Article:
On October 1, day one of the Value Investor's Congress, Whitney Tilson teased a new short position, promising a whole new sector with unsustainable dividends funded largely through secondary offerings: "So, effectively, they're Ponzi Schemes."
The next morning, Tilson refused to identify the short while on CNBC, despite determined prodding from the Squawk gang. Despite Tilson's coyness, there's plenty of room for speculation. Given his clues, we're looking for high dividend yields (presumably greater than EPS), recent secondary offerings, and a relatively new appearance in the equity markets.
Two possibilities immediately come to mind: REITs and MLPs.
Both REITs and MLPs are tax-advantaged securities that earn their lofty status through different means, but arrive at the same point - via a requirement to pay out 90% of income via dividends. This requirement forces REITs and MLPs alike to periodically raise capital via secondary offerings in order to grow their businesses.
Among those two asset classes, only one sub-sector has given me pause previously: mortgage REITs. While MLPs and traditional REITs own and generate income from real assets, mREITs invest in mortgage-backed securities (MBS) and generate income through interest rate arbitrage and significant leverage. These REITs are extremely exposed to changes in interest rates due to their reliance on short-term debt.
A quick check of NASDAQ's list of Secondary Public Offerings shows that 21 companies with dividend yields greater than 3.5% raised capital through secondary offerings this past quarter (July-September). Of those 21, 10 were REITs and 11 were MLPs.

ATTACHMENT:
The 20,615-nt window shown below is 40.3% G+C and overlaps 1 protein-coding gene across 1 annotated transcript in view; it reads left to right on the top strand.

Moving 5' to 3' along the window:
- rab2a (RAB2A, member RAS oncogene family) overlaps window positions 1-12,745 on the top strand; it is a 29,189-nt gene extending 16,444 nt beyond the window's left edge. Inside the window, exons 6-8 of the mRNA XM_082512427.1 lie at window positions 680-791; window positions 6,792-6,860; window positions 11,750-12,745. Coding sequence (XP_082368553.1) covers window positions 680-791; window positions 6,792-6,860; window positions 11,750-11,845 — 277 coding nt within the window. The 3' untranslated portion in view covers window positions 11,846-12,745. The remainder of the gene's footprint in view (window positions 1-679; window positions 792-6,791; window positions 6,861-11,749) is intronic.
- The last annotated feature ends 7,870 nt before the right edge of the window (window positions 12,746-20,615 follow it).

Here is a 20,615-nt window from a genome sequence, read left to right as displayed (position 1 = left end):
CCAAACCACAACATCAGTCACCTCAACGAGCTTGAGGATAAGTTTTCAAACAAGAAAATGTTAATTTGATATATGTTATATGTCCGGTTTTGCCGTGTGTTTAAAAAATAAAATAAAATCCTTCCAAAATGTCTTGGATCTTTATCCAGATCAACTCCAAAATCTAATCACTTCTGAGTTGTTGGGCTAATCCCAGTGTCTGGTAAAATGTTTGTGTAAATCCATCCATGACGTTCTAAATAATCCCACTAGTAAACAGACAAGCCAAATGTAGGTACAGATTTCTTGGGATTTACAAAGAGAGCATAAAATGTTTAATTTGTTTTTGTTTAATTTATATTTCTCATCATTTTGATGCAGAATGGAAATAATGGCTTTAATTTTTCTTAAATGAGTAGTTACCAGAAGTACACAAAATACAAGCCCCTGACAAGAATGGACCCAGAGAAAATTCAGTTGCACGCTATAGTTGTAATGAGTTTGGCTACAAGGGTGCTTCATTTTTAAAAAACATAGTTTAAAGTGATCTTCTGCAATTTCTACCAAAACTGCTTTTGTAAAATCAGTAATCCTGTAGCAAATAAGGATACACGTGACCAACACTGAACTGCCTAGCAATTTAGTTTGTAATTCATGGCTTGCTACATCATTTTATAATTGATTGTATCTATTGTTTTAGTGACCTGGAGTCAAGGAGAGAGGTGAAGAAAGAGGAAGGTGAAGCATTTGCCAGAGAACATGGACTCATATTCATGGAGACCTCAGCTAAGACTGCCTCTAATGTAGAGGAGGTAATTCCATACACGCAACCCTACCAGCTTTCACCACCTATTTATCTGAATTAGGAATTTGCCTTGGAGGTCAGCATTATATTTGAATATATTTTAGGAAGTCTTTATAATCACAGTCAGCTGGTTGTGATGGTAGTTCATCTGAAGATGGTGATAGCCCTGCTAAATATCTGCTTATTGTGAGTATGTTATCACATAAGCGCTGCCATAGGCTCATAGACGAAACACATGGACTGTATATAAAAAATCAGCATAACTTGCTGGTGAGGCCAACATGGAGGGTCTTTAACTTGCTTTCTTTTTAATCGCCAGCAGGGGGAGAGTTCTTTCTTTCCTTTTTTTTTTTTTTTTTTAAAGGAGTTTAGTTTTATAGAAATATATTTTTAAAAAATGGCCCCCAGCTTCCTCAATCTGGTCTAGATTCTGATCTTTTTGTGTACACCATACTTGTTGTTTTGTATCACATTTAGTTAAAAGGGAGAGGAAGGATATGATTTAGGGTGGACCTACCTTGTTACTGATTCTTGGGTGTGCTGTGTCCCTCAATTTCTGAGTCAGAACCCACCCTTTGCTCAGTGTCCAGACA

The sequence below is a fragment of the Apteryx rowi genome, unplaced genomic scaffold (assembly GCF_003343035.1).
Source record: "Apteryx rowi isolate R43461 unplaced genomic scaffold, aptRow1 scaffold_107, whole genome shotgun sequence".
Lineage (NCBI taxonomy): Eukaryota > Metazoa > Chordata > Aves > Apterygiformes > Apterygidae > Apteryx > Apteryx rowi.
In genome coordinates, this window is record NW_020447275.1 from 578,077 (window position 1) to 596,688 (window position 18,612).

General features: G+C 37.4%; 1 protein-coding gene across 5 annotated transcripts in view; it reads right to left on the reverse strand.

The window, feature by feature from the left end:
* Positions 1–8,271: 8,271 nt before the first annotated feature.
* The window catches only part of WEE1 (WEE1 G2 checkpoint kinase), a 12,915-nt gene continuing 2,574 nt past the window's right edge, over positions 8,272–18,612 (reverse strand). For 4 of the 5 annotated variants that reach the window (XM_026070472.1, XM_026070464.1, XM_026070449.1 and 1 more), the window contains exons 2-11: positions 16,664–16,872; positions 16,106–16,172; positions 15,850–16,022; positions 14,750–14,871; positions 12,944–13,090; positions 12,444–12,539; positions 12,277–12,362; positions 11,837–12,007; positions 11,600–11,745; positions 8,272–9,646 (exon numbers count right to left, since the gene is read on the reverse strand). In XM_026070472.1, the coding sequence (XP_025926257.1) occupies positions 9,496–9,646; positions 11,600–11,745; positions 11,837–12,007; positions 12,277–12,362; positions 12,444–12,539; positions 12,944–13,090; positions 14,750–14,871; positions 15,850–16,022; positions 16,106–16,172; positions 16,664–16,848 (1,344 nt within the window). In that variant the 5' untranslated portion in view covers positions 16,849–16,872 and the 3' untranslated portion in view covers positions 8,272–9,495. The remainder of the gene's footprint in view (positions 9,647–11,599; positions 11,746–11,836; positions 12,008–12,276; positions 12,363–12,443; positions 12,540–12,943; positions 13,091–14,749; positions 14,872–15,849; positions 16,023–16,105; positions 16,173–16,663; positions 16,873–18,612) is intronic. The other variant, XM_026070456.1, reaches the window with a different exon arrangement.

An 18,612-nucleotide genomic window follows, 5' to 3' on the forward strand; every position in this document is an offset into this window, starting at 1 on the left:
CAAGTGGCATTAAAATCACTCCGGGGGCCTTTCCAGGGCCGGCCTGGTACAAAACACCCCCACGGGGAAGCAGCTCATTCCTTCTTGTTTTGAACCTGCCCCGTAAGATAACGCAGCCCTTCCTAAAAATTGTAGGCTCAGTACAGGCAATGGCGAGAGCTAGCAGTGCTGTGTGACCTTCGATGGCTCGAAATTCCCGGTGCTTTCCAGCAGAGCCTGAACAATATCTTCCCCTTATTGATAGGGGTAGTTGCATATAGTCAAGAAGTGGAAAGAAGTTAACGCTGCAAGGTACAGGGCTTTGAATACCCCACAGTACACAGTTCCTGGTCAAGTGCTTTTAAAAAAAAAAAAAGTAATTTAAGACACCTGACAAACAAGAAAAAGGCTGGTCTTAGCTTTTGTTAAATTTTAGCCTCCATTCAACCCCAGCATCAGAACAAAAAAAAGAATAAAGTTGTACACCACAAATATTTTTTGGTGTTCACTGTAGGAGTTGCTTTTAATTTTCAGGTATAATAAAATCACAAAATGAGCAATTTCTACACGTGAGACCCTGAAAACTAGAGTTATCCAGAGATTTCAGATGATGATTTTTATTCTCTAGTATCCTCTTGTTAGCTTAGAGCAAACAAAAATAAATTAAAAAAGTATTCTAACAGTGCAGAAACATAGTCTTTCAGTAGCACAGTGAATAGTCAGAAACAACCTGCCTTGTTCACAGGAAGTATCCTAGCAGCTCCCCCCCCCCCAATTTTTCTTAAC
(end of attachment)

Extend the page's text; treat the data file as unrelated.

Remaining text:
The three highest yielding, however, were mortgage REITs Apollo Residential Mortgage (NYSE:AMTG), Mortgage Investment Trust (NYSE:MITT) and Western Asset Mortgage Capital Corporation (NYSE:WMC) with current dividend yields of 14%, 12%, and 15% respectively.
All three of the above mREITs are strong candidates to be Tilson's next short. All three are relatively new companies, with all three beginning operations concurrently with their IPOs - AMTG and MITT in July 2011, and WMC in April 2012. Since those dates, each one has more than doubled its outstanding shares through secondary offerings and both AMTG and MITT have raised additional capital through offerings of preferred stock.
Although not mentioned in Tilson's tease, all three are among the most levered mREITs on the market. AMTG maintains a 5.5 debt-to-equity ratio, MITT a 6.2, and WMC over a 9.
My thesis for this article is only that these stocks best fit Tilson's tease among dividend payers that have raised capital through recent secondary offerings. It will take deeper analysis than the scope of this article to determine whether or not their dividends are unsustainable or directly funded by these secondary offerings.